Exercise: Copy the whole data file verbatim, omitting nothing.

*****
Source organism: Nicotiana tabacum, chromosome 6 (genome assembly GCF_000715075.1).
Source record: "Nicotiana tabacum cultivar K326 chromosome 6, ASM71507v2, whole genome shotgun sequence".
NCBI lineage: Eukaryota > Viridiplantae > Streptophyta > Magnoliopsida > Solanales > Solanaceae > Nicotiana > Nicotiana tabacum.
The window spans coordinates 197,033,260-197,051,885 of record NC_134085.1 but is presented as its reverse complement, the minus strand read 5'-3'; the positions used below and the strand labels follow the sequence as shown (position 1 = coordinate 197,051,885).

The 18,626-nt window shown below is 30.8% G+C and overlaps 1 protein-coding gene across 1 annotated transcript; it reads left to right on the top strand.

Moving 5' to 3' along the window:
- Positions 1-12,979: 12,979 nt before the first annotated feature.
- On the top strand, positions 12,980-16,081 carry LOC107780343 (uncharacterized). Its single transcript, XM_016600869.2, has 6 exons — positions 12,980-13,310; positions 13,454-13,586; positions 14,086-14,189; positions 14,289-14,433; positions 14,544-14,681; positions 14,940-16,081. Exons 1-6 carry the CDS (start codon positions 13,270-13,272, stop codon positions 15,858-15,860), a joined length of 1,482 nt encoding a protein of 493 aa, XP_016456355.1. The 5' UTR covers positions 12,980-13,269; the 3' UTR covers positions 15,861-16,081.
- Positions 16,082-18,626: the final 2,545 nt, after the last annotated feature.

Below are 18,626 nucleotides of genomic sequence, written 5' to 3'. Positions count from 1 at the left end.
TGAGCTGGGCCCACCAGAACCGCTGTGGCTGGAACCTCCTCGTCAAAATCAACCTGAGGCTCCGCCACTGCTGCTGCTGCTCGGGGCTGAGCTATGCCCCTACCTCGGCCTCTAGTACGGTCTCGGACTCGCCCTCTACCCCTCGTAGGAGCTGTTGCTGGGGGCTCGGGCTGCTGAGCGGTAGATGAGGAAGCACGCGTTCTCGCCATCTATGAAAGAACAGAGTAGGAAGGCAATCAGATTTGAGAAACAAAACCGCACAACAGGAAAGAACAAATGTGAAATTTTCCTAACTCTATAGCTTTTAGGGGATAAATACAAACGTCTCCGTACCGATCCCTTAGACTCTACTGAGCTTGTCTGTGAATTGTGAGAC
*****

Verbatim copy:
Source organism: Nicotiana tabacum, chromosome 6 (genome assembly GCF_000715075.1).
Source record: "Nicotiana tabacum cultivar K326 chromosome 6, ASM71507v2, whole genome shotgun sequence".
NCBI lineage: Eukaryota > Viridiplantae > Streptophyta > Magnoliopsida > Solanales > Solanaceae > Nicotiana > Nicotiana tabacum.
The window spans coordinates 197,033,260-197,051,885 of record NC_134085.1 but is presented as its reverse complement, the minus strand read 5'-3'; the positions used below and the strand labels follow the sequence as shown (position 1 = coordinate 197,051,885).

The 18,626-nt window shown below is 30.8% G+C and overlaps 1 protein-coding gene across 1 annotated transcript; it reads left to right on the top strand.

Moving 5' to 3' along the window:
- Positions 1-12,979: 12,979 nt before the first annotated feature.
- On the top strand, positions 12,980-16,081 carry LOC107780343 (uncharacterized). Its single transcript, XM_016600869.2, has 6 exons — positions 12,980-13,310; positions 13,454-13,586; positions 14,086-14,189; positions 14,289-14,433; positions 14,544-14,681; positions 14,940-16,081. Exons 1-6 carry the CDS (start codon positions 13,270-13,272, stop codon positions 15,858-15,860), a joined length of 1,482 nt encoding a protein of 493 aa, XP_016456355.1. The 5' UTR covers positions 12,980-13,269; the 3' UTR covers positions 15,861-16,081.
- Positions 16,082-18,626: the final 2,545 nt, after the last annotated feature.

Below are 18,626 nucleotides of genomic sequence, written 5' to 3'. Positions count from 1 at the left end.
TGAGCTGGGCCCACCAGAACCGCTGTGGCTGGAACCTCCTCGTCAAAATCAACCTGAGGCTCCGCCACTGCTGCTGCTGCTCGGGGCTGAGCTATGCCCCTACCTCGGCCTCTAGTACGGTCTCGGACTCGCCCTCTACCCCTCGTAGGAGCTGTTGCTGGGGGCTCGGGCTGCTGAGCGGTAGATGAGGAAGCACGCGTTCTCGCCATCTATGAAAGAACAGAGTAGGAAGGCAATCAGATTTGAGAAACAAAACCGCACAACAGGAAAGAACAAATGTGAAATTTTCCTAACTCTATAGCTTTTAGGGGATAAATACAAACGTCTCCGTACCGATCCCTTAGACTCTACTGAGCTTGTCTGTGAATTGTGAGAC